We have tickets to see Pearl Jam in November so hopefully they'll reverse the ageing process for us.


Wednesday, September 16, 2009

The New Fashion: Honesty


This is what I'd love to be able to wear. I fell in love with Thakoon all over again when casting my eye over the visuals from the New York shows on

But of course I can't - I'm a woman over 40 with teenage and tweenage sons. They would never let me leave the house looking like that!

It's usually my 12-year-old who comments first: "Oh god mum, you're not going out wearing that are you?"

Me (a little shell-shocked and after a long pause): "Well, I was going to. Don't you think I should?"

Tweenager: "No way mum, no way."

No matter how confident you are, it's tough to leave the house after that without having changed your outfit (at least once, maybe twice). My far more sensitive husband will generally try to make me feel better by reminding me that our son is 12, "so what would he know about fashion?" But it's a bit like the Emperor's New Clothes. Only a child will tell you the truth (my husband fears upsetting me to be totally honest about what I really look like, mostly).

So when my honest child, who cares far too much about me to let me leave the house looking like mutton dressed as lamb (which is what I'd look like wearing Thakoon Spring 2010) or badly coordinated (although he doesn't understand that it's better not to dress matchy-matchy), tells me that I should get changed I do so immediately.

And that, in my opinion, is one of the worst things about aging. I can no longer wear everything I want to.


Patrick Swayze Made Me Want To Dance

Like the rest of the world, I was saddened by the death of Patrick Swayze. You don't need to be a fan to believe that death by pancreatic cancer at age 57 is a tragedy.

If I didn't choose journalism as a career, I would like to have been a professional dancer. Most of us have a secret alternate existence that we dream about: Hollywood actors, rockstars, sports heroes. If I could spend my days dancing, I would. No surprises then that my favourite TV show is So You Think You Can Dance. I love it. I watch the Australian version and the American series with equal amounts of enthusiam. In my next life, I want to come back as a contestant.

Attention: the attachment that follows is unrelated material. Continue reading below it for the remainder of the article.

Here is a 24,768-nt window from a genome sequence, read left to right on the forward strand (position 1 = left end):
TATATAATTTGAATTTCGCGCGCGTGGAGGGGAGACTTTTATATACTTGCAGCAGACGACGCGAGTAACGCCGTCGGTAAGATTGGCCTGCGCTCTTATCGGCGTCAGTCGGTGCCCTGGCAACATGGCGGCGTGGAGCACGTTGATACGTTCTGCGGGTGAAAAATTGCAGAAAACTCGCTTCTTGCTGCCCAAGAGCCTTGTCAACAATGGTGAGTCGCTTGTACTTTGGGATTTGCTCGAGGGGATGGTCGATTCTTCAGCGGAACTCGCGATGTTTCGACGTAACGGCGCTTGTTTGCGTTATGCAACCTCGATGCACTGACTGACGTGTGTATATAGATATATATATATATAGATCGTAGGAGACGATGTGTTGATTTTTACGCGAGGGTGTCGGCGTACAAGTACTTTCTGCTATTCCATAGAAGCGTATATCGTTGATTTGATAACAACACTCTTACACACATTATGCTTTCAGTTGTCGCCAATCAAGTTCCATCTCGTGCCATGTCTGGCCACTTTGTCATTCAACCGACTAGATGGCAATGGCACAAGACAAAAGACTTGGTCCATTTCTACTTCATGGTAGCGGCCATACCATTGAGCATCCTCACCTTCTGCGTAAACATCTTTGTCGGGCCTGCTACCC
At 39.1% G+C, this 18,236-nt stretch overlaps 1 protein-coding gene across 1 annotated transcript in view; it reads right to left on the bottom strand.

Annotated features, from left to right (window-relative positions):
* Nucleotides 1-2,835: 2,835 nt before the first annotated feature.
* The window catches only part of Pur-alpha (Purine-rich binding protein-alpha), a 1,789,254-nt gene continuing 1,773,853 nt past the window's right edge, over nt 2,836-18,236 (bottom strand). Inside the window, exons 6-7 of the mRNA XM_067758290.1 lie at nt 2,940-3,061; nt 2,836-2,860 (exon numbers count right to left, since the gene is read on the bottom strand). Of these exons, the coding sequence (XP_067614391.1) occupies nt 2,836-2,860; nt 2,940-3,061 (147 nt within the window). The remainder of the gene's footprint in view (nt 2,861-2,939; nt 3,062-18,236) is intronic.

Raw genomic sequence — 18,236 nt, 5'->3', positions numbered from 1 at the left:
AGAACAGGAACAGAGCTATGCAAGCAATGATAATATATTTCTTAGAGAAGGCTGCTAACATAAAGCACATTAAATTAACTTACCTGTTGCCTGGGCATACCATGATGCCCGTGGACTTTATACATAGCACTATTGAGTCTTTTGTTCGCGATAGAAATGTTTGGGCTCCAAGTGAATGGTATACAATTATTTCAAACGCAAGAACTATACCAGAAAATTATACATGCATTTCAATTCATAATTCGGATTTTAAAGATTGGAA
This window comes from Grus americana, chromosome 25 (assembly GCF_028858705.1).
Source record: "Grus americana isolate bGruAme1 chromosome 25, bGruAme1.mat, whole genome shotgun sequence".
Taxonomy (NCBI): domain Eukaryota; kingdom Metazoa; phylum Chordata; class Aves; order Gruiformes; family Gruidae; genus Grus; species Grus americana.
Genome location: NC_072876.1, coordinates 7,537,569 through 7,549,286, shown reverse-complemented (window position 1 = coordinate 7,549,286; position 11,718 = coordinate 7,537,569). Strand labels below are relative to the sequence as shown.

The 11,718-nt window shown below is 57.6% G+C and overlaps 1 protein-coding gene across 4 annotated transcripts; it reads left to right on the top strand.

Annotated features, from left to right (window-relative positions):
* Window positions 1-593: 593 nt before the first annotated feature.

My mother treated me to dance lessons as a child. I studied tap, jazz and ballet. From the ages of five to 13, dancing consumed our after-school ritual and Saturdays. There were esteddfods, concerts, exams. I wore the most amazing costumes that my mother's dressmaker seemed to whip up effortlessly (it's a shame that I don't have a daughter who can wear them - but I do have nieces). And just like the child beauty queens, I wore far too much makeup during my performances (but that's another story). I was actually very good and have countless gold medals and trophies to attest this.

I was 21 when Dirty Dancing was released at the movies. I couldn't believe my eyes. The most incredible dance moves. I believed that Patrick Swayze's character took Baby out of the corner and taught her to dance from scratch. And if she could do it, surely I could do it too (eight years after hanging up my ballet slippers I felt certain I was back to beginners). I have harboured a soft spot for Swayze ever since.

His death this week was devastating for his family, friends and many, many fans. Those of us who love Dance were also touched by his passing.


Wednesday, September 9, 2009

For The Love Of Carla

Left: French President Nicolas Sarkozy and wife Carla Bruni

I love Carla Bruni, always have. I love that she was a rockstar model who famously dated Mick Jagger, that she is 13cm taller than her 165cm short husband French President Nicolas Sarkozy and wears flat shoes in his presence, and that she strokes his hand and pats his bottom in public. She is, after all, Italian, one of the most expressive cultures in the world.